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A Question to My Colleagues in the Field

October 31, 2013

One thing that I have noticed through working with adult literacy instructors over the years is that their definition of literacy education seems to be limited to the specific content and procedures outlined in GED review books, and their practice of GED instruction seems to be limited to photo copying lessons for students to complete, tracking attendance and facilitating the rote memorization of mathematics procedures to students.  I believe that this is partially because our students want to “pass the math” and have a very narrow focus themselves, and because adult literacy is often housed in programs that do not have education as their primary mission, and because adult literacy educators often report to supervisors who are not educators themselves. 


Adult literacy instructors are often people with servant hearts, but limited resources, who are trying to turn water into wine.  I have seen this, and heard teachers discuss this in workshops in Ohio and other states.  My question to my colleagues in the field (who have come in through many paths, and stayed because of their commitment to education) is this:  Will we continue to allow our students and circumstances to define literacy education for us, or will we expand our definitions to include all of the knowledge and skills our students need to be successful?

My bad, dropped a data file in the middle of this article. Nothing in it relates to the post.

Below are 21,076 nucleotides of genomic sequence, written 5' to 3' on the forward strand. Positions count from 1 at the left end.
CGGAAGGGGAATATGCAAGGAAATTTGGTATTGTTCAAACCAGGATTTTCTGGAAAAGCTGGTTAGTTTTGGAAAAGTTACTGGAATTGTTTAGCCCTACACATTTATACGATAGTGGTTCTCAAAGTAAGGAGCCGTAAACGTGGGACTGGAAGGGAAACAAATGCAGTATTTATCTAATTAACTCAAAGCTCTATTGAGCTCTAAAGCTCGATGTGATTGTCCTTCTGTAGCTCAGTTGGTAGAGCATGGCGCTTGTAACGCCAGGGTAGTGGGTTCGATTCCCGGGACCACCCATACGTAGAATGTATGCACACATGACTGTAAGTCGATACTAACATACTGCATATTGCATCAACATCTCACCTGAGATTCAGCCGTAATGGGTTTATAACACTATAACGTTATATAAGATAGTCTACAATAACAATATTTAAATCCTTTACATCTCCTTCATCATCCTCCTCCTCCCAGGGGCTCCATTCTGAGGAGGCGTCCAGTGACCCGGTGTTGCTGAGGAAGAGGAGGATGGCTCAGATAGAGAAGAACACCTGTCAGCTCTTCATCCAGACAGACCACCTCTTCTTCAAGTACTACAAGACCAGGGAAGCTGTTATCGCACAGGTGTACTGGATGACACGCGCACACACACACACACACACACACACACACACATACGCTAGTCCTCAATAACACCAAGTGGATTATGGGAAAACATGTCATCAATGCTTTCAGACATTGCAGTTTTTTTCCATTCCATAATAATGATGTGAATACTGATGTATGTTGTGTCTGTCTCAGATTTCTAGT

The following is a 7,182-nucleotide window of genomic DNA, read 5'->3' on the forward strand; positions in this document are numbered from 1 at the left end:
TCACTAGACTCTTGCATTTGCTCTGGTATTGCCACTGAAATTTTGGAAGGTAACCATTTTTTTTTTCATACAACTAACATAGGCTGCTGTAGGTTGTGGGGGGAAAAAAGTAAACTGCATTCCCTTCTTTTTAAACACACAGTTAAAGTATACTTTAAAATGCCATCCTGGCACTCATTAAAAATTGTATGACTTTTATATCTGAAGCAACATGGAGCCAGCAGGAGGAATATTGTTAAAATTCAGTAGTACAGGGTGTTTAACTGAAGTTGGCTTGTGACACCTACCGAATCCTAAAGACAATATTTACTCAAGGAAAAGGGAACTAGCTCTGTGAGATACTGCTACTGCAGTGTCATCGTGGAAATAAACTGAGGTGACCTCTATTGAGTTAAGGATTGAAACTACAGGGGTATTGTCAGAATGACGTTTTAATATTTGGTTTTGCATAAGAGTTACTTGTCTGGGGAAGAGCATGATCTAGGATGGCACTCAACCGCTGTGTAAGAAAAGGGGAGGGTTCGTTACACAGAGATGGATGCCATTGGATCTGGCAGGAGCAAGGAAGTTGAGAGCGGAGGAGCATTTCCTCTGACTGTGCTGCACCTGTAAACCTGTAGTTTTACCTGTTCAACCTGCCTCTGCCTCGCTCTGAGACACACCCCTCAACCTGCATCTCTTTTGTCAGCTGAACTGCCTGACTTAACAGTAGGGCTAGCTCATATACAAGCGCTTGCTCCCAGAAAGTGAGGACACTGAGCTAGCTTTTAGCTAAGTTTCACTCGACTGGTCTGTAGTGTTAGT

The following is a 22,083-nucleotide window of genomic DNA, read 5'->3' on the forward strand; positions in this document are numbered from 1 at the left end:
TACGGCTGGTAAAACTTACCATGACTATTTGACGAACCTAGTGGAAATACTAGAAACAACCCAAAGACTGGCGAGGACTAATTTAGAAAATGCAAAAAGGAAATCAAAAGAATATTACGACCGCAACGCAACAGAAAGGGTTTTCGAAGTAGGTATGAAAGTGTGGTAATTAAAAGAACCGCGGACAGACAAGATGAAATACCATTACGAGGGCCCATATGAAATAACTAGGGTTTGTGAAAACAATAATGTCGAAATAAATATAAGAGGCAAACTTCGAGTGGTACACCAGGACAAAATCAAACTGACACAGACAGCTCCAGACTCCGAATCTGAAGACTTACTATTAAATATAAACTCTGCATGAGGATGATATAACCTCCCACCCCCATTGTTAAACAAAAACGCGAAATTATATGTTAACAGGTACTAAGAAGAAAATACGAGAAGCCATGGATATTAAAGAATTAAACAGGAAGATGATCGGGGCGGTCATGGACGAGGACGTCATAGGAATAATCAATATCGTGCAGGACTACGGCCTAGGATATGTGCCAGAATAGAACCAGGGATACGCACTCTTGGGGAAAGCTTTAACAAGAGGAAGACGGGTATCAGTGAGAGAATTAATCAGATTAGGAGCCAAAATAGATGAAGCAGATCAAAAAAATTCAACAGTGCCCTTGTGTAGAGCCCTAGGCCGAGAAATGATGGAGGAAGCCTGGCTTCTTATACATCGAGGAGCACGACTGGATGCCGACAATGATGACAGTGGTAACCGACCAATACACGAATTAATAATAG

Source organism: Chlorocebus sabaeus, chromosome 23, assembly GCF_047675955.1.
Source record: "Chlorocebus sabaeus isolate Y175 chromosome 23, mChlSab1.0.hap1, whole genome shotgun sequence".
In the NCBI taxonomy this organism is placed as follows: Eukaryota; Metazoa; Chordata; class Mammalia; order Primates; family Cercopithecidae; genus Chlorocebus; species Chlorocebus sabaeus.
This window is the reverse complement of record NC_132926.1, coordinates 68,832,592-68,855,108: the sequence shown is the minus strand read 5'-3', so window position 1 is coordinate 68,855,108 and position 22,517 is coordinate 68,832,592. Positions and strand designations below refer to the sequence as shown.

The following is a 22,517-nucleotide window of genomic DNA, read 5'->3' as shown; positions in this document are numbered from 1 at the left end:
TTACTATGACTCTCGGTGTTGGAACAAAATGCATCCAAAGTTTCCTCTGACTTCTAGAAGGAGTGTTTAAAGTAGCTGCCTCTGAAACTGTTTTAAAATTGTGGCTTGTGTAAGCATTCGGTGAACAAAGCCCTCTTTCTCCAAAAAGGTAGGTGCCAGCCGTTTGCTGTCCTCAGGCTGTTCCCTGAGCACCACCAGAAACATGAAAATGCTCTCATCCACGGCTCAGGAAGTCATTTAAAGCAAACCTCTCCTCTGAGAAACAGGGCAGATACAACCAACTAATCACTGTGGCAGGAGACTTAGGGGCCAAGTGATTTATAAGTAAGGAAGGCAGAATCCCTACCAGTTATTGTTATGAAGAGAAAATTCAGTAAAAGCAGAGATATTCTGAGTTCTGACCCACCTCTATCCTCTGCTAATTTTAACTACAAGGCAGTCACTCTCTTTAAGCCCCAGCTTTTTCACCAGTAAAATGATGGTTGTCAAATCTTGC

If our definition of education is limited to a brief, and somewhat shallow overview of content, how will we ever really develop our students into lifelong learners who are able to obtain family sustaining employment, to support and advocate for their children’s education, and to actively participate in our democracy?  How do we develop critical thinkers if our instructional strategies do not require our students to use critical thinking skills?  How do we encourage our students to practice literacy outside of the classroom if we never set the expectation that they should?  How can we transform our students into lifelong learners if we ourselves don’t see them as being capable of higher-level learning? 
If you do just one thing this week, think about all of the things that you would like your students to be able to do, and ask yourself, “Is my current definition of education broad enough to help my students prepare for all of those things?”  


Dr. Carmine Stewart


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